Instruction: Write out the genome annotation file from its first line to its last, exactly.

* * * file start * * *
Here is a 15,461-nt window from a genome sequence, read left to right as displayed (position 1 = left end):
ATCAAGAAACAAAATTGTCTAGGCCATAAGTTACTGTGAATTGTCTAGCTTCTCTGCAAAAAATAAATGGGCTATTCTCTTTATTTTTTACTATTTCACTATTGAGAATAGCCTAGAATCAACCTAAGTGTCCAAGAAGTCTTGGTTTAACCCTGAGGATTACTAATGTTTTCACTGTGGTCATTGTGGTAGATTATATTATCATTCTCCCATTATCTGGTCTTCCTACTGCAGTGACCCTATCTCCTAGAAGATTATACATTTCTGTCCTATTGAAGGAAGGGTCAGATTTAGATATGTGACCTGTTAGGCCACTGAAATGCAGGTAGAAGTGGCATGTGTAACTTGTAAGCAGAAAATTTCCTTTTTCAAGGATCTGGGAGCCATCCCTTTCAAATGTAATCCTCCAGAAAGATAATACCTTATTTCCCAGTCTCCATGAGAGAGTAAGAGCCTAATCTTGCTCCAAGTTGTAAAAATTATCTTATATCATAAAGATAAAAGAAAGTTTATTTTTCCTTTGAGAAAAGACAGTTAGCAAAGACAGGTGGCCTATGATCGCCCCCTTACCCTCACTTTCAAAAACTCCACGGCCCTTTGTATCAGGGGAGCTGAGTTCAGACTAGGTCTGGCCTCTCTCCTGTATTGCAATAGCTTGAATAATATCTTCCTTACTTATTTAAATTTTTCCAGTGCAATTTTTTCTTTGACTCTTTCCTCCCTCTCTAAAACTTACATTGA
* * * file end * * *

Here is a 15,461-nt window from a genome sequence, read left to right as displayed (position 1 = left end):
ATCAAGAAACAAAATTGTCTAGGCCATAAGTTACTGTGAATTGTCTAGCTTCTCTGCAAAAAATAAATGGGCTATTCTCTTTATTTTTTACTATTTCACTATTGAGAATAGCCTAGAATCAACCTAAGTGTCCAAGAAGTCTTGGTTTAACCCTGAGGATTACTAATGTTTTCACTGTGGTCATTGTGGTAGATTATATTATCATTCTCCCATTATCTGGTCTTCCTACTGCAGTGACCCTATCTCCTAGAAGATTATACATTTCTGTCCTATTGAAGGAAGGGTCAGATTTAGATATGTGACCTGTTAGGCCACTGAAATGCAGGTAGAAGTGGCATGTGTAACTTGTAAGCAGAAAATTTCCTTTTTCAAGGATCTGGGAGCCATCCCTTTCAAATGTAATCCTCCAGAAAGATAATACCTTATTTCCCAGTCTCCATGAGAGAGTAAGAGCCTAATCTTGCTCCAAGTTGTAAAAATTATCTTATATCATAAAGATAAAAGAAAGTTTATTTTTCCTTTGAGAAAAGACAGTTAGCAAAGACAGGTGGCCTATGATCGCCCCCTTACCCTCACTTTCAAAAACTCCACGGCCCTTTGTATCAGGGGAGCTGAGTTCAGACTAGGTCTGGCCTCTCTCCTGTATTGCAATAGCTTGAATAATATCTTCCTTACTTATTTAAATTTTTCCAGTGCAATTTTTTCTTTGACTCTTTCCTCCCTCTCTAAAACTTACATTGA